Monticello Railway Museum

Southern 401 was built in December of 1907 and was at the time a larger locomotive, built with simplicity in mind. It is a 2-8-0 wheel arrangement, with a total locomotive weight of 82 tons, spread over 4 pairs of driving wheels, and a two wheel leading "truck". This locomotive was purchased by the museum in 1967 from Alabama Asphaltic Limestone, in Margerum, Alabama. It was then shipped on a flat car to Decatur, IL, arriving there in January of 1968. It was unloaded and stored at Decatur until October of 1971, when it and 12 other pieces of equipment were moved by rail to the Museum site in Monticello. It was towed on its own wheels from Decatur to Monticello in 1971. From 1971 to 1995, the locomotive was on display in our collection of equipment, with occasional work being done to stabilize and prevent further deterioration to the locomotive.
In 1995, a donor stepped forward with a proposal to return an operating steam locomotive to Monticello Railway Museum, one not having run here since 1987. To that end, a process was begun to identify what we felt was the best candidate for restoration. After considering several alternatives, it was decided to restore #401 to operational status.
So what do you go through to restore a steam locomotive? Click Next above to start the show.   Already seen this show? Jump to the most recent slides

Here's what you start with.
401 at Decatur in 1968

First step was to start the disassembly.
401 in the back shop with its drivers removed.

More parts removed and the boiler is ready to come off the frame.

We found many parts with quite a bit of wear.

The lead truck has yet to come out.
That's Milwaukee Road 1649 in the background.

The drivers were sent to Birmingham, AL where they shared the shop with some large brethren in remaining days of the NS steam program.

The restoration started with the rear cab support.

Nothing like the smell of a new boiler.
401's boiler at the factory in St. Louis, ready for delivery.

A little frame straightening was needed. Here the burners are setup to heat the frame so it can be bent back into alignment.

It fits! The new boiler is the on the frame.

Boiler supports start to appear as well as cab supports and two sets of drivers are back under the locomotive.

Cab supports start to appear.

The remaining driver sets are installed.

All the wheels are back under and the running boards start to appear.

Handrails start to appear.

Work on the cab begins.

Work continues with walkways and cab supports.

The turret is added.

Injector piping starts to be fitted.

Injectors are mounted.

The cab ready to set on the frame.

Meanwhile, in front of the shop, attention turns to the tender.

It hasn't held water for a long, long time.

Like the engine, the tender is stripped to the frame.
That's 401's old boiler in the background.

The tender frame, or what's left of it.

Tender frame repairs begin. We'll replace the trucks and a major portion of the center sill.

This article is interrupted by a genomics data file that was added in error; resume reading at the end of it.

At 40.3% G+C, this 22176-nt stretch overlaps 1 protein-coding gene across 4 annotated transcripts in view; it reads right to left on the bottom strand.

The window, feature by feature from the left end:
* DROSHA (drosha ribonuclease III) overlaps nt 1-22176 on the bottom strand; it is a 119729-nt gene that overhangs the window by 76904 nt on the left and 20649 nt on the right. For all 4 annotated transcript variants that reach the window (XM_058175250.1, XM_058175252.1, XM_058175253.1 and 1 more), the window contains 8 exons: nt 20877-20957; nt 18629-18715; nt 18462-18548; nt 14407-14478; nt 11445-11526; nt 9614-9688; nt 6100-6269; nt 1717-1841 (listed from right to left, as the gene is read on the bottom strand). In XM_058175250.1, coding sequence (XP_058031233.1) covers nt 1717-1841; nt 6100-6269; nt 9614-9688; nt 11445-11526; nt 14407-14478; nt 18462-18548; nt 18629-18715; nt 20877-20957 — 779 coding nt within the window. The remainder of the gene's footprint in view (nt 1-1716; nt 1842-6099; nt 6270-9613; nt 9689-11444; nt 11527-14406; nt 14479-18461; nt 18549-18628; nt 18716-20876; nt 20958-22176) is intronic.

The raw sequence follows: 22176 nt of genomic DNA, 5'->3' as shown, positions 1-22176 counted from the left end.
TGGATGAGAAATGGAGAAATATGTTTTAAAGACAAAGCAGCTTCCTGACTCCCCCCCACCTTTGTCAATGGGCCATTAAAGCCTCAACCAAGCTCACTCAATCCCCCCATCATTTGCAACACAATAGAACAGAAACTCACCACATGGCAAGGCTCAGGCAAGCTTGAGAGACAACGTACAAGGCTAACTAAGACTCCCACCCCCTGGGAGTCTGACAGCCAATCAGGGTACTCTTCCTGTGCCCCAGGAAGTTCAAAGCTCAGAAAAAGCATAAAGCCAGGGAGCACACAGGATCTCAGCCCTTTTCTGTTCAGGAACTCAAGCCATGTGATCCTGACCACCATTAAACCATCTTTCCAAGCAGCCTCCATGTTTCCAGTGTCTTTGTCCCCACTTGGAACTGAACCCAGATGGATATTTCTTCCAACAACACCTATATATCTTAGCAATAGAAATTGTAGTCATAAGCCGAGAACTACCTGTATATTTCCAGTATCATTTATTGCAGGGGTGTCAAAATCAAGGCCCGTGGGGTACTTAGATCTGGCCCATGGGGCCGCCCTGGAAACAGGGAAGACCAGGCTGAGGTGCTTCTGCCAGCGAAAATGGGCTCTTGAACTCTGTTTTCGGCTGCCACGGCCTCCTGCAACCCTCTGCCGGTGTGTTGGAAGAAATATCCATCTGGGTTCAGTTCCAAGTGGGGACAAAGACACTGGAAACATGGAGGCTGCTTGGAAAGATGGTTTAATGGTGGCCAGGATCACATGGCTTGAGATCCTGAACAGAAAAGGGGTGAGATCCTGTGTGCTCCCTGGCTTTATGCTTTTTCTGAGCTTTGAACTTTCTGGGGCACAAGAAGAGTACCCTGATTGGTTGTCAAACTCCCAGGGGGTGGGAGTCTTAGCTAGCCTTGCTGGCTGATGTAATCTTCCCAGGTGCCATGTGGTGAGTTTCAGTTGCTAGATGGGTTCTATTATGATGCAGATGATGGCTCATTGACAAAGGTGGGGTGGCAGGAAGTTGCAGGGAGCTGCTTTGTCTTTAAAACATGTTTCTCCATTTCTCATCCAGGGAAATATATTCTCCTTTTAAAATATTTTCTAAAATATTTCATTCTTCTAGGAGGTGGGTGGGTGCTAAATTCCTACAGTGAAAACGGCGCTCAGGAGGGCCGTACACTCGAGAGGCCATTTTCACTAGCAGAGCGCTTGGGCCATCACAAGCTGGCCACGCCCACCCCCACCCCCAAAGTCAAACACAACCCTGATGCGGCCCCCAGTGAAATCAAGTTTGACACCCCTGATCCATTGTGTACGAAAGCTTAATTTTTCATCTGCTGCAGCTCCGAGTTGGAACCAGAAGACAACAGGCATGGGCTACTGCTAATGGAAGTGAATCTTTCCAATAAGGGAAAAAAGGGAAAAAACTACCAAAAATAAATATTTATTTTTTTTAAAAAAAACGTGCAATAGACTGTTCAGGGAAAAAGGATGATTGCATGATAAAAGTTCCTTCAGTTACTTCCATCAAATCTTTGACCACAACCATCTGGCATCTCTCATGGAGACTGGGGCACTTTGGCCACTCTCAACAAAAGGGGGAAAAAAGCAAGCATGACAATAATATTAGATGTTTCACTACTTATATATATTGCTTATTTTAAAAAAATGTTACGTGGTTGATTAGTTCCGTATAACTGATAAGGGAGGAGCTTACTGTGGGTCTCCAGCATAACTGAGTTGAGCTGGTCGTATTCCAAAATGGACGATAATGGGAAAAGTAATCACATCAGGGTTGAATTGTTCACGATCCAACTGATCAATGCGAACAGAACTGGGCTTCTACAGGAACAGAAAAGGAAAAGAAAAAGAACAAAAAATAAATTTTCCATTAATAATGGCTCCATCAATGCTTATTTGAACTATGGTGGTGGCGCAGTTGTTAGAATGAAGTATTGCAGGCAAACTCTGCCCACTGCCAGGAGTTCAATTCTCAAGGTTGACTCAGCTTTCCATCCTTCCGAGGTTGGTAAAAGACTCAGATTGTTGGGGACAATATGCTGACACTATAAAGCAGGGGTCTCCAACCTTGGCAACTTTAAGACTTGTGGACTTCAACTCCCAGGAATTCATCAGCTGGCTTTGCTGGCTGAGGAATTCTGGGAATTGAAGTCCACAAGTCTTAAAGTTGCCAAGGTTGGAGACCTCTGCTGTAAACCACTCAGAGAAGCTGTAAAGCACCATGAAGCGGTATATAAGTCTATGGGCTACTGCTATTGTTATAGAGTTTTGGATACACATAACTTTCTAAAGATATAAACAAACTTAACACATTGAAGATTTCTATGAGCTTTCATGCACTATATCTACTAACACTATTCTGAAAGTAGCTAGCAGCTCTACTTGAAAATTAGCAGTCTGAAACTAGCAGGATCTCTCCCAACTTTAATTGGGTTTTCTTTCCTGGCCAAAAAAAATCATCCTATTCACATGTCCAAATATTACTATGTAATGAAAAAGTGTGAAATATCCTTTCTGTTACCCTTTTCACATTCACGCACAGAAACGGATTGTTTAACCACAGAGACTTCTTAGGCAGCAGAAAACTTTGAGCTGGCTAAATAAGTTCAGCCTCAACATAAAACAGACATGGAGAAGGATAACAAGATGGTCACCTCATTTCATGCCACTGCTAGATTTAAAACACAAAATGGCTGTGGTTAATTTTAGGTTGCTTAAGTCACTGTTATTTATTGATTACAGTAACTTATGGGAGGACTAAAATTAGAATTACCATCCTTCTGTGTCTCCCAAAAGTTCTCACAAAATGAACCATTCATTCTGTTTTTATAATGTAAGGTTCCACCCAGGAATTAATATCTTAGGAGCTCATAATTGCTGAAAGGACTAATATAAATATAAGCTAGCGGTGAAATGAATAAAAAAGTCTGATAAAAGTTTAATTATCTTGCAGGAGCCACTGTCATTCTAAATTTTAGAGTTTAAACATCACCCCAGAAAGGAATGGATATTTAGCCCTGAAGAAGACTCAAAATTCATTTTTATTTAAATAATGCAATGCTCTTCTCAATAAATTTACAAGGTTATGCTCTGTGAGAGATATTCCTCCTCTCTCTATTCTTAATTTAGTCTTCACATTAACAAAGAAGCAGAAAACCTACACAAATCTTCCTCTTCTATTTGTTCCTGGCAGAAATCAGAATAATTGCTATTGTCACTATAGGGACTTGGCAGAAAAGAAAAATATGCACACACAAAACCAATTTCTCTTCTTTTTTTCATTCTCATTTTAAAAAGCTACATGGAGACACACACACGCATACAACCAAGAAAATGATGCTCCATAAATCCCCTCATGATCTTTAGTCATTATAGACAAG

The frame was set upside down of the ground in order to provide better working conditions on the underside. Here the steam connection is fitted.

More fitting goes on and the new roller bearing trucks appear.

New draft gear supplied by Miner Enterprises is installed and we're ready to set it back upright on its trucks.

The completed frame ready to be set upright.

The Bates and Rogers steam crane getting ready to go to work.

Back upright and painted a few days later.

A quick trip over to the car shop gets the wood decking installed on the frame.

The tender is placed behind 401 and assembly begins.
401's cab has been installed.

Tender tank assembly begins.

More tender tank assembly.

The tender tank begins to take shape.

It's not just a big empty space. Baffles and supports makeup the inside of the tender tank.

Work is moving on all fronts at the current time. 401's cab is being outfitted and remaining items on the tender continue.   Continue to the latest slides.

The Monticello Railway Museum depends upon many sources of income to acquire, restore, maintain and operate the museum and we welcome donations. Donors help fund and facilitate many projects at the museum and provide income above and beyond train tickets, gift shop sales and membership dues.

While our volunteers perform the majority of the required labor for restorations at the museum, the need for money to purchase materials and equipment is increasing. Now that work on steam locomotive #401 is complete, the amount of consumable shop materials used is increasing. For example: acetylene and oxygen for the cutting torch; drill bits and cutting tools for the machine shop; grinding wheels and wire wheels for metal preparation and LP gas for heat to allow our volunteers to work during the winter are costing several-hundred dollars each month.

A gift donation towards restoration work would be greatly appreciated. In addition, thoughtful family members, in your name, can make a donation to the museum.

Either way, your donation is appreciated and contributes to our overall financial security and will help us collectively facilitate much needed improvements at the museum. As a reminder, the Monticello Railway Museum is a registered 501 (C 3) not for profit organization and all donations to the museum are tax deductible. All donors to the museum will receive a letter acknowledging the donation.